By Sarah Elizabeth Richards
You might think that planning a first date is a pretty routine affair these days. That’s because if you’re doing online dating, you’re going to go on a lot of them. Here’s how it should go down: Guy chats with girl. He suggests meeting. They settle on a place and time. They go on the date and are so enthralled with each other that they text each other smiley face emoticons as soon as they get home.
The point of the first date is to get you a second date and start the process of building a relationship. However, it’s shocking how many things can go wrong from the time you write “It would be fun to get together” to the moment you are sitting across from one another swirling your Syrah.
Yet possessing stellar first-date skills is especially important this time of year during online dating’s high season. That’s when the largest number of people subscribe to dating sites. That means there’s more competition than any other time of year, and a guy with date-planning game is going to beat out one who lamely writes, “Let me know if you ever have some free time in the near future to grab a quick coffee or something, if you feel like it.”
Note: I’m assuming traditional gender roles here. Even if you don’t embrace them, the reality is that the many daters are, and a lady is likely waiting for the man to take the lead. Read (“First Dates: Who Should Pay … and Why”)
Here’s a list of common problems and ways to fix them:
1) They wait too long to ask for the date.
There’s a sweet spot during communication when it’s wise to ask for the first meeting. You don’t want to write “I loved what you wrote in your profile. Can I take you to dinner?” At the same time, few people have the time or patience for weeks-long correspondence before someone suggests actually going on a date. Exchange a couple emails to establish some rapport (“I saw you’re a cyclist in your photo. Can you recommend some good trails around here?”) Maybe chat on the phone once. Then close the deal by asking “Would you like to meet up?”
2) They don’t make specific plans.
Asking a woman directly if she wants to go on a date is very different from vaguely stating “Give me a shout if you want to hang out sometime.” Even if your match really wants to meet you, she might feel too forward to forward you her Google calendar.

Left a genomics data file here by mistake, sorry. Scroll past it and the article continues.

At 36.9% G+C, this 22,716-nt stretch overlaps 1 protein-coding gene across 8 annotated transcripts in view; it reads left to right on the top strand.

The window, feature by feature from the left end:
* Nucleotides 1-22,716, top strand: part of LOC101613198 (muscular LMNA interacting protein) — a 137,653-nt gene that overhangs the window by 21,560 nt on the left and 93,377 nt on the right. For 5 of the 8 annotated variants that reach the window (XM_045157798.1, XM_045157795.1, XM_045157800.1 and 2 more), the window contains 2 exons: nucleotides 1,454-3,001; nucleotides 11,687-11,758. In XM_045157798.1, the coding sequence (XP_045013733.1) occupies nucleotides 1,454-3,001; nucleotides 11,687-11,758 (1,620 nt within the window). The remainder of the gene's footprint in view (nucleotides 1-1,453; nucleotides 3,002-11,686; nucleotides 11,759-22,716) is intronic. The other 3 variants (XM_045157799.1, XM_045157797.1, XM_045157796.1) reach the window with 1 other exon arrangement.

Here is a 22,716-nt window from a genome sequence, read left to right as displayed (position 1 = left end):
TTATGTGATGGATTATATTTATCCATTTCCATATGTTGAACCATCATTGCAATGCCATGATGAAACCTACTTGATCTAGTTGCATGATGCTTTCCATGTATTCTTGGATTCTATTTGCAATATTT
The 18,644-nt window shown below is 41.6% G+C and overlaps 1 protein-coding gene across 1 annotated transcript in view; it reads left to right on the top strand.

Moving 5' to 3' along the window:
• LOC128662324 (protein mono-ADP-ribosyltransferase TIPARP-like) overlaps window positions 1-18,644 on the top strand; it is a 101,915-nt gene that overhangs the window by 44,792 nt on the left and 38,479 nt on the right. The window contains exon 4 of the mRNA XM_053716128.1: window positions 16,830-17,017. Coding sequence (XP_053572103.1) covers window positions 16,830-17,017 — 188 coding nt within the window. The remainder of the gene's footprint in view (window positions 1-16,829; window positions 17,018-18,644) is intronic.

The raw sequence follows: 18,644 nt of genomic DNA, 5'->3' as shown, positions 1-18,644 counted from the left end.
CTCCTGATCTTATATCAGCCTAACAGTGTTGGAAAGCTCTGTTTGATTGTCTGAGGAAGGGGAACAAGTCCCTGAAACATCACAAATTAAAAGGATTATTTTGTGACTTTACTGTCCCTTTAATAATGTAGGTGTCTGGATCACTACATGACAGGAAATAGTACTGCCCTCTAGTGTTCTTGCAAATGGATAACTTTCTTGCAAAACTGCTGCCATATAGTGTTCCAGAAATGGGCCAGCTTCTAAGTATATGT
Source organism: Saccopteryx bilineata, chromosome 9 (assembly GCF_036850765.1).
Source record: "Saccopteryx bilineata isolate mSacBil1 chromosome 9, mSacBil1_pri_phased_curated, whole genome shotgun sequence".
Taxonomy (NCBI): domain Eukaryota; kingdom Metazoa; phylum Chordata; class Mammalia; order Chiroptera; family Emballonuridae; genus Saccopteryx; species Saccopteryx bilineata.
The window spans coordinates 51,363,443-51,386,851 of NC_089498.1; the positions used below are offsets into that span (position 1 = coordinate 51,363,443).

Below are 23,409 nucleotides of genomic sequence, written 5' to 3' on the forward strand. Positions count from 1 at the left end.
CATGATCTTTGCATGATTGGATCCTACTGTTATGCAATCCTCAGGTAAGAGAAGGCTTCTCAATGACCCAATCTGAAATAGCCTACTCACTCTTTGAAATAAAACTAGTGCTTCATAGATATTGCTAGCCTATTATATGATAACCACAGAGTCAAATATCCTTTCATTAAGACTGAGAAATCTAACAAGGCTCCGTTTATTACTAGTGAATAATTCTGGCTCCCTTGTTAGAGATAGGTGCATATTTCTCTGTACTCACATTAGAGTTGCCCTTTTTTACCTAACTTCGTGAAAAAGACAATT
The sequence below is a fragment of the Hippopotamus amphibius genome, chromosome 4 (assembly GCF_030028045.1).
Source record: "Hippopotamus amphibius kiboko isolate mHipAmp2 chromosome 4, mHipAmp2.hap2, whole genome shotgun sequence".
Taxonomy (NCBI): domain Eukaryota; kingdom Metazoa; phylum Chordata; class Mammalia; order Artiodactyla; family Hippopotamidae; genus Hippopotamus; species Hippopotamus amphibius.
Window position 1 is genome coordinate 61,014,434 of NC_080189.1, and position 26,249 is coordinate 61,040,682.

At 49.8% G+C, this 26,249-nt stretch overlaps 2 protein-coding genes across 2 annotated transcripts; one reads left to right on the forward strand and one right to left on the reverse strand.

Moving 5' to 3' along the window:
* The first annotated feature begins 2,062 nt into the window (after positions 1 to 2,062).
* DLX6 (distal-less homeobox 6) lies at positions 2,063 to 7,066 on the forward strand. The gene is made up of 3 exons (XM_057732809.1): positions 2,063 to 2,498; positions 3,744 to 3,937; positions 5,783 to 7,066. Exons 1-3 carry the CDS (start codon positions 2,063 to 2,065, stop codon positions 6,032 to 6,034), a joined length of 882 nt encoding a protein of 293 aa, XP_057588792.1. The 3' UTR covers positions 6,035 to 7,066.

After asking if she wants to meet, then present a detailed plan, such as “Would you like to meet for a glass of wine next Tuesday or Wednesday?” Bonus points if you suggest a place. Although there seems to be a lot of pressure these days to plan a super creative first date (Stand-Up Paddle boarding Groupons! Truffle-making lessons! Karaoke!), the best dates are simple meet-ups that should last no more than a couple hours. You just want to chat and see if there’s an attraction.
3) They don’t confirm the date.
We all have busy lives and packed schedules, so it’s not uncommon to plan a date at least week away. It’s good manners to confirm at least a day or two before that it’s still on your calendars. It’s hard for a woman to get excited about a date when she receives a text at 3 p.m. reading “Still up for meeting tonight?” On that note, don’t ask if someone “still” wants to get together. Show off your confidence by writing, “Just checking in … Looking forward to meeting at Vino Vino tomorrow night.”
4) They suggest meeting halfway.
If you live more than 10 minutes away, asking someone to meet you in the middle is certainly “fair.” But it’s not romantic and comes from a place of caution. A woman might agree to make the drive, but she’s going to notice that her Thursday night date came all the way to her neighborhood for their first date. So make the trip. You can suggest meeting closer to her workplace, if that’s more convenient.
5) They don’t mention a second date.
It’s not fair to mention going on another date if you’re not feeling it. But if you are, a woman always appreciates hearing “I had a great time. I’d love to see you again.” Then get to work planning a fun second date idea.
About the Author:
Sarah Elizabeth Richards is a journalist and the author of Motherhood, Rescheduled: The New Frontier of Egg Freezing and the Women Who Tried It. Her writing has appeared in The New York Times, The Wall Street Journal, Marie Claire, Elle, Cosmopolitan, Slate and Salon.